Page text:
You may never have considered the history of Swiss watch making, but ask yourself this – why do most people most consider a Swiss watch to be the pinnacle of horological achievements?  Indeed the term “Swiss watch” is synonymous with “luxury brand watch” in most people’s minds.  Switzerland isn’t a particularly large country, so how on earth is it now home to so many luxury watch brands?

history of swiss watchmaking


The German, Peter Henlein, a locksmith and clockmaker, is credited by most historians for creating the first watch in the early 16th century – he miniaturised clocks to pendants which could be affixed to clothing.  Around the same time, in 1541 in Geneva, Protestant reformist John Calvin banned the wearing of jewellery as he declared it was not a necessity; however he deemed that a watch was.  Thus former jewellery makers joined forces with clock and watch makers and the expansion of the Swiss watch making industry was born.  In 1601 the very first Watch making Guild was established in Geneva.

The English were also creating advances in watch making and in the 18th century, their technical advances paved the way for today’s mechanical movements.  However at this time, the English were producing far fewer watches that the Swiss, the latter flooding the American market with cheap watches. Consequently the Swiss became associated with the production of cheap timepieces.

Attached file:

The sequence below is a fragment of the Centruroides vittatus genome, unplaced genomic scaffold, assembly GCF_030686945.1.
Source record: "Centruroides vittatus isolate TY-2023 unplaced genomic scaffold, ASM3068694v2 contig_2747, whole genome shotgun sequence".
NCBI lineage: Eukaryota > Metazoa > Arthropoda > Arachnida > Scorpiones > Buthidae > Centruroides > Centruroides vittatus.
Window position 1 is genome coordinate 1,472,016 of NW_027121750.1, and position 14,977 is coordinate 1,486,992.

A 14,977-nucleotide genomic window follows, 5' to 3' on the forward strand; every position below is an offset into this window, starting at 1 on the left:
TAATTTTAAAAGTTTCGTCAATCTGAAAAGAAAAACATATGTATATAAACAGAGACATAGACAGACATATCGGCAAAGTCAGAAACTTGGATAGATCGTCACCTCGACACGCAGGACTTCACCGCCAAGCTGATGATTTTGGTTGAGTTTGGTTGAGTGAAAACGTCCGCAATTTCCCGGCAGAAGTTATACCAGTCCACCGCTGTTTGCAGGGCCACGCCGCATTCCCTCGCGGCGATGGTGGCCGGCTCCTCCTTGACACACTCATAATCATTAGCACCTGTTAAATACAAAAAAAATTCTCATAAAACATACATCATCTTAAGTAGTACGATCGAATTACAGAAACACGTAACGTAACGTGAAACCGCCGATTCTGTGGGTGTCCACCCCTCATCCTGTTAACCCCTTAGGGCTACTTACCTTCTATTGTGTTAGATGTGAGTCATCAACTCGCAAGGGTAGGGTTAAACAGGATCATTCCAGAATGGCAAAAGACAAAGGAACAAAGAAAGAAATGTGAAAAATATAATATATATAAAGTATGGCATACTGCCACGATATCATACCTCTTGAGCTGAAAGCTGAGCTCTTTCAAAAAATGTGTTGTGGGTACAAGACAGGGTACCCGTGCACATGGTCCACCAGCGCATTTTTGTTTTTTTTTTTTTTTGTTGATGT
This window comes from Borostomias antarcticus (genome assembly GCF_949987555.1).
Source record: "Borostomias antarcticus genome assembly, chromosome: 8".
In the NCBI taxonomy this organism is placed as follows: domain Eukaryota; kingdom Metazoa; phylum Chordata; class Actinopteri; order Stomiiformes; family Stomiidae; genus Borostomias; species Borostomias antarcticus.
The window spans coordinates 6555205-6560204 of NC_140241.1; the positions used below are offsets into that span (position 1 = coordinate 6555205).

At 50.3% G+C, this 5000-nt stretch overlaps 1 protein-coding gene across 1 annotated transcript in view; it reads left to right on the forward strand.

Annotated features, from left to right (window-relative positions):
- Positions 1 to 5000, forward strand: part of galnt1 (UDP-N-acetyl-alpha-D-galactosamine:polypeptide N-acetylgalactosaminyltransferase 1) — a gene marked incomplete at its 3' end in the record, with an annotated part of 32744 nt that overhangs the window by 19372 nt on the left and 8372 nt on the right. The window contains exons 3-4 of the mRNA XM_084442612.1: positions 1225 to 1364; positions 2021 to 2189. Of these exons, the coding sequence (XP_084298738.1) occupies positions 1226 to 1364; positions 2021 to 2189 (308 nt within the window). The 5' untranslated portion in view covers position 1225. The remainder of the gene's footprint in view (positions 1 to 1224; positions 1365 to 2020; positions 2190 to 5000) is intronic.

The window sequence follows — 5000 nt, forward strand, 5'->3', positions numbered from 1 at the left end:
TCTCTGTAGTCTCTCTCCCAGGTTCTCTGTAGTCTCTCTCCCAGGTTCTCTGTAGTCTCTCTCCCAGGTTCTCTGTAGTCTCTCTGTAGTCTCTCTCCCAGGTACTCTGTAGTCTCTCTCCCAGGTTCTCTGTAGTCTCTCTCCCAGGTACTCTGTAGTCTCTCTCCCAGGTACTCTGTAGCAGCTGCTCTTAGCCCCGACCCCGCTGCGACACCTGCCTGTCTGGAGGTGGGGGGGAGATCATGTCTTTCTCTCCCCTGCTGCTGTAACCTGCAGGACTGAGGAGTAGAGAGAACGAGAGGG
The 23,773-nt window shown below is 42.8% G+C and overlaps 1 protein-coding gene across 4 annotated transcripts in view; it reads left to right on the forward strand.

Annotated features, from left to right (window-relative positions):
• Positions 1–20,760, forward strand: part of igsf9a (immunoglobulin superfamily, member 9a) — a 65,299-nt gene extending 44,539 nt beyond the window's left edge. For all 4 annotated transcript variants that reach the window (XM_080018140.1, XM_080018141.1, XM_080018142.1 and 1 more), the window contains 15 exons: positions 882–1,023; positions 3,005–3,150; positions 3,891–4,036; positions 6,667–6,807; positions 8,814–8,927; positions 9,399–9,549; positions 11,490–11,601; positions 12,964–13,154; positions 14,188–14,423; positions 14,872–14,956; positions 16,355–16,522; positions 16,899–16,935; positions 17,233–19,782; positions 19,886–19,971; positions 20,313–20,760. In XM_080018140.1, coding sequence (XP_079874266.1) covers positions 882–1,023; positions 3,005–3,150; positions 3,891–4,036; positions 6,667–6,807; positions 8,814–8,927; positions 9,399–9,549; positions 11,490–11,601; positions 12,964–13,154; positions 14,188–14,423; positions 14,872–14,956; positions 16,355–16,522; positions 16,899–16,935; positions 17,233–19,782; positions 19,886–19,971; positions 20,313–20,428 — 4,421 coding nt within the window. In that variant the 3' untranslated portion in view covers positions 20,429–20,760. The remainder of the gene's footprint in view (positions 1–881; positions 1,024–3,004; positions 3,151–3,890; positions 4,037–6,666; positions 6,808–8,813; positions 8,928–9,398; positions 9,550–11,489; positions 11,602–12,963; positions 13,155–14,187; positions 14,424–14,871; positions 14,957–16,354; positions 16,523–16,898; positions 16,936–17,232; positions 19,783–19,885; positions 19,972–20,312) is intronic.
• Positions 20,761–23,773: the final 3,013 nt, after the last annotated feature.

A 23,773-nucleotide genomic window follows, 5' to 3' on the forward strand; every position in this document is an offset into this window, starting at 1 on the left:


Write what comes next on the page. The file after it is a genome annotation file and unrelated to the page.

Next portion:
But there were Swiss watch makers who wished to buck the trend.  By the early 20th century, the Swiss in general changed their approach and started creating good quality watches at affordable prices.  Although Rolex was founded in London in 1905, the company upped sticks to Switzerland in 1919 to avoid paying high taxes on gold and silver imports into the UK, perhaps with an eye on moving closer to other quality manufacturers.

Longines, Patek Philippe and Vacheron Constantin began to target Americans aggressively with their quality watches.  This approach was successful, particularly since the 2nd World War had all but wiped out the American watchmaking industry.

All was good for the Swiss until the “quartz crisis” in the 1970s.  The Japanese had developed cheap quartz technology, enabling them to dominate the cheaper wrist watch market.  This development hit the Swiss watchmaker industry hard and was only overturned by the creation of the Swatch by Swiss watchmaker Nicolas Hayek in the 1980s. Focusing on mechanical watchmaking, the Swatch watches were sold at a relatively modest price and launched via an aggressive marketing campaign.  The success of this brand was the beginning of Switzerland’s return as a major player in the world watch market.

Over subsequent decades, the Swiss have restyled themselves as manufacturers of luxury brand wristwatches and are known as such the world over.  Top brands of Swiss watches which most people associate with Swiss luxury include: Longines, Omega, TAG Heuer, Tissot, Rolex, Patek Philippe, Vacheron Constantin, Chopard, IWC Schaffhausen, Piaget SA and Jaeger-LeCoultre.

And as summed up by Georges Kern, chief executive of the Swiss watchmaker IWC Schaffhause:

The Swiss have that image of producing quality at the highest level, as Germans have the image of producing the best cars in the world, and you cannot just copy this.”

For advice and repairs on your Swiss watch, feel free to contact us with your enquiry.


For more information about the history of Switzerland’s dominance in the world of luxury watches, please read these great articles:

Swiss Matchmaking Factories

What enabled Switzerland to dominate watchmaking?